I had never been so afraid while I was driving then I was the other day driving through the rain storm that briefly hit where I live in New York. Not even during the Winter have I ever been so afraid while driving. I generally try to stay calm in tough situations like this, but it was very difficult through this rain storm.

It all started when I was leaving my student aide job at my college campus for the day. It was around 5:30pm and usually the person whose shift is after mine arrives about 10 minutes or so before I get off. I had just saw her about a half an hour before hand so I figured she couldn’t be very far. I locked up, left my post, and started heading to my car. I knew it had rained quite a bit not to long ago so I figured it would be wet and still possibly be raining. Sure enough it was raining and I only had a sweatshirt to protect myself with. I had to walk to the furthest parking lot too (which is about 5-10 minutes away) in the rain, but it wasn’t coming down very hard so I didn’t really mind walking through it.

When I finally made it to my car the rain seemed to have slowed down. I got in and I started driving out of the parking lot. When I made it to the road the rain suddenly turned into a heavy down poor. I panicked a little because the water began to cover my windshield to the point where I couldn’t see through it. The wind picked up too and I noticed leaves were flying from the Fall turned trees and created what looked like a tornado of leaves. It did look really pretty, but in a sort of, “Oh my gosh, I could get killed if those leaves flew in front of my car and covered my windshield,” kind of way.

I began to debate whether or not I should pull over and wait out the storm or just drive home. I decided quickly that I wanted to just go home, but then I had to decide if I would take the back roads I would normally take or to stay on the main road as a precaution. “I’m sure the back roads will be fine,” I said to myself. I took the next right that led out to the back roads and not even 2 seconds after I reached this road did the wind pick up with the heavy down poor of rain. More leaves began to fly off the trees and the wind drove them and the rain directly at my car. I looked out in slight horror as I observed what looked like a monsoon forming before my eyes. I tried to remain calm while I eased up a bit on my speed till I could see clearer. “Maybe back roads aren’t the best idea…,” I said again to myself and no they weren’t because if the wind picked up down one of the back roads that are filled with trees then I’d be in an even worse situation.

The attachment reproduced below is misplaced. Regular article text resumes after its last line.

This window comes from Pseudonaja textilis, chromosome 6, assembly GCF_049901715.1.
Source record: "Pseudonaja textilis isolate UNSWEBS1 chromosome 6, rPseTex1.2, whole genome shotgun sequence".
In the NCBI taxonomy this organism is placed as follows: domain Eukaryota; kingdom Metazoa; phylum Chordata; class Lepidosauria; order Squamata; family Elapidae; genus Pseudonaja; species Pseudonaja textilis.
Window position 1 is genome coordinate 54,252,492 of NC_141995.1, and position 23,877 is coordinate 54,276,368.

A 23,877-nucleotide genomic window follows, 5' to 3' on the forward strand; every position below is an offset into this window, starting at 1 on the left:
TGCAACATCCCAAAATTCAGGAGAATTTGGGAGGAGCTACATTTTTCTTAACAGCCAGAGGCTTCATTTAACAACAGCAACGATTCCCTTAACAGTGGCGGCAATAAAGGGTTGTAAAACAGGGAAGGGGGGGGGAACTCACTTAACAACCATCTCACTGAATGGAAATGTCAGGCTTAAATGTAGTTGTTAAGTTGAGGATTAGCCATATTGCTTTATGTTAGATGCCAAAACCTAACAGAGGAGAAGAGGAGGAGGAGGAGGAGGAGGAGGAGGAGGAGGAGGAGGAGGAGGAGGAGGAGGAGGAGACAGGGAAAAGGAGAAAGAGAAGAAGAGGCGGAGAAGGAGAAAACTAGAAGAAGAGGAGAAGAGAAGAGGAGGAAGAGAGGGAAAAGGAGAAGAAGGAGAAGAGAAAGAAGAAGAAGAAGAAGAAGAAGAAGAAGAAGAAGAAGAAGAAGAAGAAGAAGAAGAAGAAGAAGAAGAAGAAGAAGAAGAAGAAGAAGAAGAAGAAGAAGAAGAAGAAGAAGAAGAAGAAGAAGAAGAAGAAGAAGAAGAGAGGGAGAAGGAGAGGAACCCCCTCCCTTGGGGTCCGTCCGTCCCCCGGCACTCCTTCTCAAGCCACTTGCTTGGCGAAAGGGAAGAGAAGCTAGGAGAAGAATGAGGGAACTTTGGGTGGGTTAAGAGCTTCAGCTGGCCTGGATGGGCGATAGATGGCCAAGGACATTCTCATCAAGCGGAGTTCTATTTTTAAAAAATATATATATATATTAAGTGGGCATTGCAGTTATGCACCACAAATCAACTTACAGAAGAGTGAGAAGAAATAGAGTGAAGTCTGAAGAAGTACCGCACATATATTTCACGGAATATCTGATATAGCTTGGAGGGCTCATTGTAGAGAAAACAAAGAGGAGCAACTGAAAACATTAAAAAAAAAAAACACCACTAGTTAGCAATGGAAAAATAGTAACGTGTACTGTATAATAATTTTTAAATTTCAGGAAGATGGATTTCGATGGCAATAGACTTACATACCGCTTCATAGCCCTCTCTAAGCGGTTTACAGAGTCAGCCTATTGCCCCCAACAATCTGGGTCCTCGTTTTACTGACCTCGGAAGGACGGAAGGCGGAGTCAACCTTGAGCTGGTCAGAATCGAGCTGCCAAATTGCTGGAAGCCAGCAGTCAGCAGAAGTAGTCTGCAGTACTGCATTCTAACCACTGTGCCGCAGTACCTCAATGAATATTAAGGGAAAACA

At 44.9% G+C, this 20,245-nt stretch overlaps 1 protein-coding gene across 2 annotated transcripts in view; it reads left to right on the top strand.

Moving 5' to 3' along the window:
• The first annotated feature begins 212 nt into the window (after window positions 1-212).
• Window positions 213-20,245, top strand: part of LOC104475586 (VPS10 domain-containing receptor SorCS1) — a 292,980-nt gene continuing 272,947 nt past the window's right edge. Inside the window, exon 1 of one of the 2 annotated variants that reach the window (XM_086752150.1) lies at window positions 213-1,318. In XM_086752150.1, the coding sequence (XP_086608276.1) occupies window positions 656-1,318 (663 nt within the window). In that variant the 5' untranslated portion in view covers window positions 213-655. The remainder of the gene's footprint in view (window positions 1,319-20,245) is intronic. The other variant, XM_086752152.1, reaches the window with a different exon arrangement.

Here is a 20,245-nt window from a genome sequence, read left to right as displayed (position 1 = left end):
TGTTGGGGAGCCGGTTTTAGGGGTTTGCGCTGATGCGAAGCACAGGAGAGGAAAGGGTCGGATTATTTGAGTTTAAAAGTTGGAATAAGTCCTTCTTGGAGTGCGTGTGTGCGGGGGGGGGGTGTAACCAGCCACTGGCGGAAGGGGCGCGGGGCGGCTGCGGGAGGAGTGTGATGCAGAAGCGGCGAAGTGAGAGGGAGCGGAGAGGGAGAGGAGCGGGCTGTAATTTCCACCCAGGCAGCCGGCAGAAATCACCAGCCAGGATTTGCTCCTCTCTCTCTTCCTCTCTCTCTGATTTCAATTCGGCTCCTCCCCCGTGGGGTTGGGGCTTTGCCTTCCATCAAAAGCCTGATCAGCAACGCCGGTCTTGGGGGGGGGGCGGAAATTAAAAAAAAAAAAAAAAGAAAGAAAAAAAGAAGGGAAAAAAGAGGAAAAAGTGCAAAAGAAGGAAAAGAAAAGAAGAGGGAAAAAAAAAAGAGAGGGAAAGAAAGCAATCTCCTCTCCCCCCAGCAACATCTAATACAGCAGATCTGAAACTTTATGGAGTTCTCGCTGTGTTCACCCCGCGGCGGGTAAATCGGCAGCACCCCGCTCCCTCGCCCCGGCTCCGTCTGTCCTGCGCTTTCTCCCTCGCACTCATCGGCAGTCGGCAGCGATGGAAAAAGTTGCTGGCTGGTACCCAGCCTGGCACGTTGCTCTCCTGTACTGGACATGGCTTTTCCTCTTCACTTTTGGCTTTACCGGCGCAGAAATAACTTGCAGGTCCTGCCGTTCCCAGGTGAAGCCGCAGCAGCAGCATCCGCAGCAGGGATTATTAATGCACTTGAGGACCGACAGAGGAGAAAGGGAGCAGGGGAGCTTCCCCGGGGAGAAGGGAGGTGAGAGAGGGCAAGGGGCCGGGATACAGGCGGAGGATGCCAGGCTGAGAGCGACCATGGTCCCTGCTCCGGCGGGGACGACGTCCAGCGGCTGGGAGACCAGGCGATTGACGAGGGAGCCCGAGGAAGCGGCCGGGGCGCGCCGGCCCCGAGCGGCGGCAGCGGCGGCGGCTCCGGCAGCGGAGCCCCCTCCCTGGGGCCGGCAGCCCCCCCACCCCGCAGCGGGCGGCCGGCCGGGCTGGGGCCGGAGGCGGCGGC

I got back onto the main road as quickly as possible and continued my quest to make it home safely. Even on the main road, though, the rain would occasionally pick up and cover my windshield almost completely. The rain did eventually subside, however, but once I started driving down the Main Street of the city I noticed the cars in front of me began to slow down. I was a little confused as to why they slowed down because there wasn’t a traffic light ahead of them. My confusion quickly disappeared when I saw them drive through many inches of water. Shocked, I immediately slowed down as well and began to wade my tires through the slightly flooded streets.


At this point a few thoughts entered my mind, “What if my co-worker wasn’t 10 minutes early because she got caught in this storm? What if she possibly had an accident?” Worry for her began to set in before I realized I couldn’t let her concern me at this moment. As cold as it sounds, I needed to be more concerned with getting home safely and I needed to stay fully aware of the current road conditions.

Once I was out of the city and reached the main country roads it was mostly smooth sailing (no pun intended) the rest of the way home. The roads at this point were 55 mph speed zones, though, but I was sure to stay in the right lane where myself and others hovered around 40-50 mph. I did notice a lot of cars going about 60 mph in the other lane. I shook my head as I watched all the water fly up from behind them as they passed. They were practically a hazard waiting to happen and, even though I was anxious to get home at this point, I was perfectly content with my slower and safer speed.


Eventually I made it to my neighborhood and finally to my house. I pulled into my driveway and breathed a sigh of relief. All was not well yet, though. I was still worried about my co-worker and if she made it to the campus safely. I quickly gathered my things and ran inside my house. I was greeted by my mom who was quick to inform me that our Direct TV was out. I stared at her blankly for a few moments before I responded to her, “Well I just drove through some flooded streets and had to endure a pretty bad rain storm, but I’m sorry the Direct TV went out.” She laughed and apologized and told me that it didn’t rain that hard down here where we live, but it was still bad enough to knock out our TV signal.

Not very concerned with the TV, however, I took out my phone and called the number of where I work on campus. To my final relief, my co-worker cheerfully answered the call. I explained to her what I just had to drive through and that I was worried if she made it to the campus safely. She thanked me for the concern and told me that she had actually beat the storm on her way in and was only late because of a lot of red lights that stopped her.

After I was off the phone, I brought my things up stairs to my room, plopped down in my desk chair, breathed another sigh of relief, and started to reflect on what just had happened. I had made it out safely through one of the worst driving experiences I have ever endured in the last few years I’d been driving. I was very grateful and thankful that I was kept safe all throughout it too. Filled with joy and a sense of victory, I started to smile and then proceeded to unwind after such a long day.